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Twin Studies of Psychiatric Illness:  An Update

Kenneth S. Kendler, MD
Arch Gen Psychiatry. 2001;58(11):1005-1014. doi:10.1001/archpsyc.58.11.1005.
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This overview presents selected recent developments in twin studies of adult psychiatric disorders. Subjects examined include the generalizability of heritability estimates, the impact of sex on patterns of familial transmission, gene-environment interaction, twin studies of anxiety and eating disorders, the so-called family environment, special issues raised by twin studies of drug use and abuse, and gene-environment correlation. The studies reviewed suggest that (1) the heritability of many behavioral traits may be greater in permissive than in restrictive environments and, (2) for psychiatric and drug abuse disorders, genes probably work through both traditional within-the-skin physiological pathways and outside-the-skin behavioral pathways. In the latter, genes affect aspects of the social environment, such as exposure to stressful life events and levels of social support, which in turn feed back on risk of illness. Twin studies remain a vibrant part of the field of psychiatric genetics and an important complement to and context for current efforts to localize individual susceptibility genes.

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Figure 1.

A bivariate twin model for substance initiation and subsequent substance misuse. Observed variables are depicted in boxes and latent variables in circles and ellipses. The model begins with the risk factors for initiation (indicated by the subscript I), which are divided into additive genetic (AI), common environmental (CI), and individual-specific environmental (EI) components. For individuals above the threshold on this dimension, initiation occurs and they become susceptible to misuse. The vulnerability to substance misuse derives from 2 sources: (1) risk factors shared between initiation and misuse, reflected in path b, and (2) risk factors that influence misuse that are independent of the liability to initiation. These are also subdivided into additive genetic (AM), common environmental (CM), and individual-specific environmental (EM) components, where the subscript M indicates that they are specific for misuse. Path coefficients, indicated by lowercase letters (a, c, and e), reflect standardized partial regression coefficients. Therefore, the proportion of variance in the observed dependent variables accounted for by the latent independent variable is equal to the square of the connecting path. Heritability of initiation, for example, equals ai2. The total heritable influences on drug misuse can be subdivided into those that are shared with initiation, which equals ai2 × b2, and those that are specific to misuse, am2.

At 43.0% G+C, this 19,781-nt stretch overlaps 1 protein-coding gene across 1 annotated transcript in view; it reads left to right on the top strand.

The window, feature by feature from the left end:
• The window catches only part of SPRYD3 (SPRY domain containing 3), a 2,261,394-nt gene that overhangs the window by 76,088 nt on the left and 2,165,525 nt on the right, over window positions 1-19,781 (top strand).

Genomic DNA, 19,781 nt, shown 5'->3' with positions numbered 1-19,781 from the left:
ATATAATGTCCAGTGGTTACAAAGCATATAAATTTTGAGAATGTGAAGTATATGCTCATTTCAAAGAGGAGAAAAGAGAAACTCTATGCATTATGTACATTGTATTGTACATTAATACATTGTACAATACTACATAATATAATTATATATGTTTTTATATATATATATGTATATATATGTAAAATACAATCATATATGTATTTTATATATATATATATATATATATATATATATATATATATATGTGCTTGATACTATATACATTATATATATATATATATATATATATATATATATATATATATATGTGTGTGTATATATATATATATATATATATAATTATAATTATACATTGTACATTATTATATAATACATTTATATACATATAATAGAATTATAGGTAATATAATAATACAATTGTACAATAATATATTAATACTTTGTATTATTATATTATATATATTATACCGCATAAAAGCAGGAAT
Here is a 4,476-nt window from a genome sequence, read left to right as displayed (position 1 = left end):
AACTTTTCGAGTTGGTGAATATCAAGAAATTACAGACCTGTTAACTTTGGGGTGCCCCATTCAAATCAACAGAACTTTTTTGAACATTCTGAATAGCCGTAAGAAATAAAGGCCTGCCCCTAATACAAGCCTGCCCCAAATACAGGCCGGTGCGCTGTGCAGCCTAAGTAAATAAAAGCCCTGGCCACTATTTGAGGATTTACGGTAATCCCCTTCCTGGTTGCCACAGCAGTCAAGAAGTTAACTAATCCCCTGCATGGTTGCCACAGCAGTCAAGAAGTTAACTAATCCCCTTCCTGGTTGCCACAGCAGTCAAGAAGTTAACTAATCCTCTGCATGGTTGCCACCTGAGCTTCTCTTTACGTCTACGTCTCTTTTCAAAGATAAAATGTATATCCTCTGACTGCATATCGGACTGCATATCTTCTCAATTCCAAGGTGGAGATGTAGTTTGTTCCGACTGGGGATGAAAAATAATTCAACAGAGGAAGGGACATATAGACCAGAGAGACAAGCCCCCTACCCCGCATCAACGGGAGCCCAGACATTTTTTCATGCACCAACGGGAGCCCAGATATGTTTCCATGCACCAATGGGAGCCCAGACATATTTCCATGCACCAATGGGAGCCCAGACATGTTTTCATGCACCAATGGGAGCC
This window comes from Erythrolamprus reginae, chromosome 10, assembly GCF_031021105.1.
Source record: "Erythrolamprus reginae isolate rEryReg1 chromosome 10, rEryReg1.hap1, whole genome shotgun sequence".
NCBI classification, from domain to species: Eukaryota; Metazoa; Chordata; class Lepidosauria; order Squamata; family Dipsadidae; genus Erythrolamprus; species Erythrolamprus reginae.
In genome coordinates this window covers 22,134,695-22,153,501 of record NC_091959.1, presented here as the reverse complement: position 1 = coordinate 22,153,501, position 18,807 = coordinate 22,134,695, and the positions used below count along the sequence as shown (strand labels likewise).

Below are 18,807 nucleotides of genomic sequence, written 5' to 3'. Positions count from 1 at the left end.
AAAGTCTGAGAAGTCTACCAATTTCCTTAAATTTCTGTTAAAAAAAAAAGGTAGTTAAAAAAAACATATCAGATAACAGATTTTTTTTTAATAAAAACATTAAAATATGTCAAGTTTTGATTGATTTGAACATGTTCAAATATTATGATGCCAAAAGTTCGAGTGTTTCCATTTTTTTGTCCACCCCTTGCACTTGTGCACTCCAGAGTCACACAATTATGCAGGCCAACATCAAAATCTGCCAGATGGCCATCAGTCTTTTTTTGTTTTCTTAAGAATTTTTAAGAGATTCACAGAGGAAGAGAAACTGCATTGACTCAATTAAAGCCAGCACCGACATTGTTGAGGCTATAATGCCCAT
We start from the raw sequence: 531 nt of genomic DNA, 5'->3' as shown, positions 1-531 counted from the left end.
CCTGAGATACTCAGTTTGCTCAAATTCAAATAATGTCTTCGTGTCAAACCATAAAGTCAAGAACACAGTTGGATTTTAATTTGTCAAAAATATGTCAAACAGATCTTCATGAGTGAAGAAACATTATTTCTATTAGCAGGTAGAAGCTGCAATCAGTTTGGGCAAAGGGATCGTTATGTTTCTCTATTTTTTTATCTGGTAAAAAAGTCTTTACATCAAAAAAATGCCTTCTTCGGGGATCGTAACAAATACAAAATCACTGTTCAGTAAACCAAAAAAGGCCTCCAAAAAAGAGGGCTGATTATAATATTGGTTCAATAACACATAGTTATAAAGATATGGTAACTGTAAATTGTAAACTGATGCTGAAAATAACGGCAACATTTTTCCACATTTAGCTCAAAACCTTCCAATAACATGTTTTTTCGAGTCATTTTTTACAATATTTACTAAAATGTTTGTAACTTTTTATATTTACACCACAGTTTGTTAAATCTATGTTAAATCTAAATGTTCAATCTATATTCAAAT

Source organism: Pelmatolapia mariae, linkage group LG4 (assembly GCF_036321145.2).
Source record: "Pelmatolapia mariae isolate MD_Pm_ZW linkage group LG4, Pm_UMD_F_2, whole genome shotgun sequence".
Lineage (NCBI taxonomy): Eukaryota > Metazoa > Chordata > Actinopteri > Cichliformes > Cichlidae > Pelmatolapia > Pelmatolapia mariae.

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Figure 2.

A, The traditional view of genes and environment in which genetic expression takes place solely in a physiological internal milieu (ie, inside the skin), whereas the environment exists outside the skin. Both genes and environment can affect disease susceptibility. In this traditional model, the causal relationship between the organism and the environment flows in only one direction: from environment to organism. B, A revisionist view of genes and environment in which genetic factors, by influencing behavior, affect the external (outside-the-skin) milieu. This process has been termed genotype-environment correlation or genetic control of exposure to the environment. C, A combined model of genes and environment that posits 2 pathways through which genes can affect disease susceptibility: the traditional, physiological, inside-the-skin pathway and revisionist, outside-the-skin pathway by influencing exposure to environmental risk factors.

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